|Team: Pennsylvania, Junior|
H: 6' 4"|
W: 185 lbs
|RSCI: 242 ||
High School: AC Flora
Hometown: Columbia, SC
Matt Howard doesn’t look like a great basketball player – not one who would likely garner attention from pro scouts anyway. Despite the oversized t-shirt and the occasional lack athletic fluidity, the forward has managed to establish himself as one of the more sound players outside of the major conferences at the college level. After a sophomore season in which he averaged nearly 15 points and seven rebounds for one of the best teams in the country, the Indiana native is primed for a big year that will go a long way to determining his professional future.
Physically there are definitely some issues of concern for Howard when projecting him as an NBA power forward. At 6-8, 230-pounds he has a sizeable enough frame to play a physical brand of basketball in the paint, but he is severely lacking in athleticism. Despite his size, the junior plays below the rim at both ends of the floor and doesn’t have the quickness necessary to be a true threat off the dribble in most situations. What he lacks in physical gifts though, Howard more than makes up for with hustle and fundamentals, particularly on the offensive end.
It’s not surprising that a player with Howard’s physical makeup gets the overwhelming majority of his touches in the immediate vicinity of the basket – in fact 76 percent of his shots come in the post, from offensive rebounds or cuts around the rim, according to Synergy Sports Technology. He connected on 55 percent of his shot attempts last season largely due to his back-to-the-basket game, which is about as fundamental as you will find at the college level. Howard has a good strong frame and does a nice job of establishing position low on the block and shows good hands as well. His go-to move at this point is a baby hook which he can execute with either hand, though he seems more comfortable when going towards the baseline. When he is able to establish inside position on his defender with a drop step, Howard is an excellent finisher, however when he is forced to shoot over taller players he struggles due to his lack of leaping ability.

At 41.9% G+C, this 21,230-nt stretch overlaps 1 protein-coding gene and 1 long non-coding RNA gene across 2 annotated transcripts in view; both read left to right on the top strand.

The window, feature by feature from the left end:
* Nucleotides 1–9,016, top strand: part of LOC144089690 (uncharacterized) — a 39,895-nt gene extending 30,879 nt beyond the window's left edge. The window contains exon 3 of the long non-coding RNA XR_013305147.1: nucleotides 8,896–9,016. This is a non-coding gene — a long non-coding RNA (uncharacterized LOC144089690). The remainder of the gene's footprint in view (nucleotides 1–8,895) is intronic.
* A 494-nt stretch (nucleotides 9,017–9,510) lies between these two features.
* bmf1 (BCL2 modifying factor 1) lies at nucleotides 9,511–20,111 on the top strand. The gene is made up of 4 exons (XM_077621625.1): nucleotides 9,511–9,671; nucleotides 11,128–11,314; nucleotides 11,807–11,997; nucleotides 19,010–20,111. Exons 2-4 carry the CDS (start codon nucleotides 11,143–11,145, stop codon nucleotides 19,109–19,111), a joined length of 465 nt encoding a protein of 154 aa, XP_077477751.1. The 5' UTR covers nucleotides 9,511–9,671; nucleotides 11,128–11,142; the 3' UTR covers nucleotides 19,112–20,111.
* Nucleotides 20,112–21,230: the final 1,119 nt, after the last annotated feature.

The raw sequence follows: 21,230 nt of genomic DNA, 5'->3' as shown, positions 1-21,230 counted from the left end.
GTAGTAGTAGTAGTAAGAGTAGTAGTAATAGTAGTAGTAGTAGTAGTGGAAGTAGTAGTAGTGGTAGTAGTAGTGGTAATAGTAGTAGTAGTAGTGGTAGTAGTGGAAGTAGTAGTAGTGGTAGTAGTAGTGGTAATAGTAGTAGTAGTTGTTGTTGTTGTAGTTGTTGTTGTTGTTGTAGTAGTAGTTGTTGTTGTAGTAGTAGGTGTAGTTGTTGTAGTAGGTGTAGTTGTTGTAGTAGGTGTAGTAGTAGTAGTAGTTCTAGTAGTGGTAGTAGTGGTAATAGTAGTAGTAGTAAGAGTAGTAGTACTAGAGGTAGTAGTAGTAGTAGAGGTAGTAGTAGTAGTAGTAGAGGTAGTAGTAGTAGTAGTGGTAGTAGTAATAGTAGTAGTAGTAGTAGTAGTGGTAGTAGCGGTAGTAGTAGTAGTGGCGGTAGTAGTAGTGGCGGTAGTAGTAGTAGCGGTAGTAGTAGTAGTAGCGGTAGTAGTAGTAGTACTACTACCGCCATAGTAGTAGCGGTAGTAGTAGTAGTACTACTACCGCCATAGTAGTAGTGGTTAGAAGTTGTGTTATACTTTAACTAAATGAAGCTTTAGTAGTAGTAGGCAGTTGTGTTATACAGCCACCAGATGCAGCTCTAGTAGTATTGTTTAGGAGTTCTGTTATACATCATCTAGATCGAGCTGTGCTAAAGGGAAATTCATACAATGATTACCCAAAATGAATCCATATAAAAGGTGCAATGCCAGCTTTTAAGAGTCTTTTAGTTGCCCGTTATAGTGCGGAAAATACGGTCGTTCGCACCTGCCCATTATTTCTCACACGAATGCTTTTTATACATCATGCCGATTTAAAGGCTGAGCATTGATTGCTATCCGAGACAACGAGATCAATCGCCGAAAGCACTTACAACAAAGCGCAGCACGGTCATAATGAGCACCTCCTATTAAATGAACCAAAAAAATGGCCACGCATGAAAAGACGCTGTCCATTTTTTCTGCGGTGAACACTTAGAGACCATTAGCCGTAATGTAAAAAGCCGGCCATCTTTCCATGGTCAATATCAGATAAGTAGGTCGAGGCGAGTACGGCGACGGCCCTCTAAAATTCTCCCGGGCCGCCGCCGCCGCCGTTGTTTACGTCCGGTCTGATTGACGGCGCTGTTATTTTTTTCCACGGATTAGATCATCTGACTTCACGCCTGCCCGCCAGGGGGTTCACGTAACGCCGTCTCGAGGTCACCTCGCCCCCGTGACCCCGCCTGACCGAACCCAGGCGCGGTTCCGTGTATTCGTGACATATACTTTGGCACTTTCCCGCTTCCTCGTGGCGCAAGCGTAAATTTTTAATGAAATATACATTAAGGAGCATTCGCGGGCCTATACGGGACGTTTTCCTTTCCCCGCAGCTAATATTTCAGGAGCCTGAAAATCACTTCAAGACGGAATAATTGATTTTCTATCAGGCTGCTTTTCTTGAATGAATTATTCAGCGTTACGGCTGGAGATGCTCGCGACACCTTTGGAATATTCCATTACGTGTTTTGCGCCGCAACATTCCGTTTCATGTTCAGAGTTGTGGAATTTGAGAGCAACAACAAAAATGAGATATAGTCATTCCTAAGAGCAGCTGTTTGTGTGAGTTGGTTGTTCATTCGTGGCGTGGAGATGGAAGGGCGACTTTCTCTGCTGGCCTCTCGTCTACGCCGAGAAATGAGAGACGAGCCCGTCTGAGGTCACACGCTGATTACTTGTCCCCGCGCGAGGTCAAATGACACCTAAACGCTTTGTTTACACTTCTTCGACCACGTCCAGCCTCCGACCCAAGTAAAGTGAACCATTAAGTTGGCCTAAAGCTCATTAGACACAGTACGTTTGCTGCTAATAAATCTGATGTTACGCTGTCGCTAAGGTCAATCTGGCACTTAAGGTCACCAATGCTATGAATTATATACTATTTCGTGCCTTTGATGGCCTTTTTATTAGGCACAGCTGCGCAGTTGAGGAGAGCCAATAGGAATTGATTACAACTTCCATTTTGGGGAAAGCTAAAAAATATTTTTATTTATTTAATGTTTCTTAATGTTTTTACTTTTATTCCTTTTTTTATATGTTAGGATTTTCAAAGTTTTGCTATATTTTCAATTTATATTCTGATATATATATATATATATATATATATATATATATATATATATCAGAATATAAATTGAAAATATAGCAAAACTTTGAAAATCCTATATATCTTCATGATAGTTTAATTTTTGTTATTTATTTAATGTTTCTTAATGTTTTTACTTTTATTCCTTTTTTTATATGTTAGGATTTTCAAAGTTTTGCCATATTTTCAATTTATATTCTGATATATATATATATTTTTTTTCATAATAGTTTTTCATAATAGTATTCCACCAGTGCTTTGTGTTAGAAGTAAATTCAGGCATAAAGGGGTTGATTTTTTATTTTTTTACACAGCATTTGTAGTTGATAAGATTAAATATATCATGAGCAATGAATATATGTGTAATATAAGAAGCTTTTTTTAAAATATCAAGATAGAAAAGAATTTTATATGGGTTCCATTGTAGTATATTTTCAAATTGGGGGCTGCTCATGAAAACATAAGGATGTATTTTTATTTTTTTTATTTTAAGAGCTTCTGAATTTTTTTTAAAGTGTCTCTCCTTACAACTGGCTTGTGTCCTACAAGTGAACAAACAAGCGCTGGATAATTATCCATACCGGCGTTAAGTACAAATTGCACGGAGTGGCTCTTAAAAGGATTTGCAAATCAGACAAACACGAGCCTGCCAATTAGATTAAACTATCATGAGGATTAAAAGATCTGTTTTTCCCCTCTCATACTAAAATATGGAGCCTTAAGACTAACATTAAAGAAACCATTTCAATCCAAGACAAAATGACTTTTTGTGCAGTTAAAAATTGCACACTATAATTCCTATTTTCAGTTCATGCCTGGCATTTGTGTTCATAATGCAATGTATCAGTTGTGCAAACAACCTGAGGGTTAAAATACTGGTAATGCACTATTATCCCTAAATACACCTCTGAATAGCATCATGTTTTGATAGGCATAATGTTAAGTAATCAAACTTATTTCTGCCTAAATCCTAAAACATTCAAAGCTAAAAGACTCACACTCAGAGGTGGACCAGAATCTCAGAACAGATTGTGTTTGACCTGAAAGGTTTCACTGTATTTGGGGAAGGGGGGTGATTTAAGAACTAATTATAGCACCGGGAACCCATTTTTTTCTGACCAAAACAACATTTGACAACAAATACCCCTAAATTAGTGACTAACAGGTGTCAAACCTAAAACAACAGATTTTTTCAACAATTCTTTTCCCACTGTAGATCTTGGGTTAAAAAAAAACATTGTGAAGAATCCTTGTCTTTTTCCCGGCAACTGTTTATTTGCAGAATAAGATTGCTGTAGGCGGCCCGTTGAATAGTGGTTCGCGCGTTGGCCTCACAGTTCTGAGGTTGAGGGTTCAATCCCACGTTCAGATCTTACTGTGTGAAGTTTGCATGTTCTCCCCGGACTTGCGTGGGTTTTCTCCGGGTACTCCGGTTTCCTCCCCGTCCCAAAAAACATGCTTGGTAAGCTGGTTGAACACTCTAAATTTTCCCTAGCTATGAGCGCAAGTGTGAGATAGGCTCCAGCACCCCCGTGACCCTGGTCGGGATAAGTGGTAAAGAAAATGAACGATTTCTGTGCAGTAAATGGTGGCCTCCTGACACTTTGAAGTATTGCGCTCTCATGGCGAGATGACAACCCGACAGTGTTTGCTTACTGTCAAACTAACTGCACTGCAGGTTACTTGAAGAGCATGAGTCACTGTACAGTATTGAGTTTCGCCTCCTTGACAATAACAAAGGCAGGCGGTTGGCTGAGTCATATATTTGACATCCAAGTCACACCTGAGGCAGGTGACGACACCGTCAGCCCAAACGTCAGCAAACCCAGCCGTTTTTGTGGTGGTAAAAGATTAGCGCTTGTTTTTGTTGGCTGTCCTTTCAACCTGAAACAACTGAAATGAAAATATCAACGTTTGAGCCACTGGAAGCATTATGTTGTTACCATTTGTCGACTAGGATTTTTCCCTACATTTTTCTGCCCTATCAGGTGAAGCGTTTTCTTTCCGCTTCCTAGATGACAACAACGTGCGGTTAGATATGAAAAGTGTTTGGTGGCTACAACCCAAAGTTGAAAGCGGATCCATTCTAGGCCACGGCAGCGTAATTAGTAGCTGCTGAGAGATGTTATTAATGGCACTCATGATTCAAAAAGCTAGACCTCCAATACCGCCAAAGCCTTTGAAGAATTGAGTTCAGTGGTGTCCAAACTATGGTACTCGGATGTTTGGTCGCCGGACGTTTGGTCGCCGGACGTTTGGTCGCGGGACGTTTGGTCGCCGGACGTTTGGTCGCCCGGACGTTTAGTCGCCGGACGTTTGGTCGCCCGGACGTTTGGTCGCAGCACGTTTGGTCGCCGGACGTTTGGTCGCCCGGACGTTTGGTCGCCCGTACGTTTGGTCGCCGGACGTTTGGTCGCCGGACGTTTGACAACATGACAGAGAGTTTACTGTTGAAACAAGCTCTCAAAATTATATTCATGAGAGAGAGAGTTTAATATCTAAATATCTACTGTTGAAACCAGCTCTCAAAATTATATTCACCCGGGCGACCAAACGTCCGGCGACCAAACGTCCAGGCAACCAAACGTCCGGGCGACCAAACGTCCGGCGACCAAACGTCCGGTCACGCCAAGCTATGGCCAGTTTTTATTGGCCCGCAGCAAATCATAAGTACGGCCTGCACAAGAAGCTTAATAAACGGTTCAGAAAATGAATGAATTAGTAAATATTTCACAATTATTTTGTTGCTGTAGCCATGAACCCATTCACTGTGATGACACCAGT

Another tendency that Howard shows at this point in his game is pump faking with the basketball around the basket. This has proven to be both a positive and a negative for the junior during different points in his career. He ranked number one overall in our database in free throw attempts per-40 minutes pace adjusted last season at 11 per game, made even more appealing by the fact that he hit 77 percent of these attempts. This is due in large part to the effective manner in which Howard uses ball fakes and his fantastic hustle in the paint. Problems arise when he starts to over use the pump fake, often eliminating scoring opportunities for himself by hesitating rather than going straight up with the basketball.
The rest of Howard’s offensive arsenal is very limited at this point, restricted almost exclusively to the paint. In a few situations last year he was able to attack the basket off the dribble when he caught the ball at the elbow. He can only drive in a straight line and when given a good deal of space by defenders, but he is strong enough to bully his way to the rim if given a head start. We haven’t seen too much of a mid-range jump shot displayed by Howard yet, but his soft touch in the post and solid free throw shooting numbers are some indication that he could develop this part of his game.
Defensively, as one would expect, Howard has his struggles. While he does a nice job of holding his position and staying on his feet, more athletic frontcourt players are often able to elevate over him or utilize their quickness to create easy scoring opportunities. While these shortcomings aren’t always exploited in the Horizon League, they have been apparent in some of Butler’s more high profile match ups. At this point in his development Howard is a defensive liability when forced to defend outside of the lane due to his subpar lateral quickness. Improving his footwork and getting quicker to defend the pick and roll and more versatile forwards will be paramount to his chances of playing at the NBA level.
Howard is likely a four-year player at the college level who still has time to develop his game to appeal to scouts. His work ethic, toughness, hustle and fundamentally sound game will certainly endear him to NBA teams, but his lack of versatility and athleticism will be major strikes against him in the long run. As long as Butler stays in the national spotlight his chances certainly remain higher than they would otherwise, but there will always be question marks regarding his ability to translate his production to the NBA.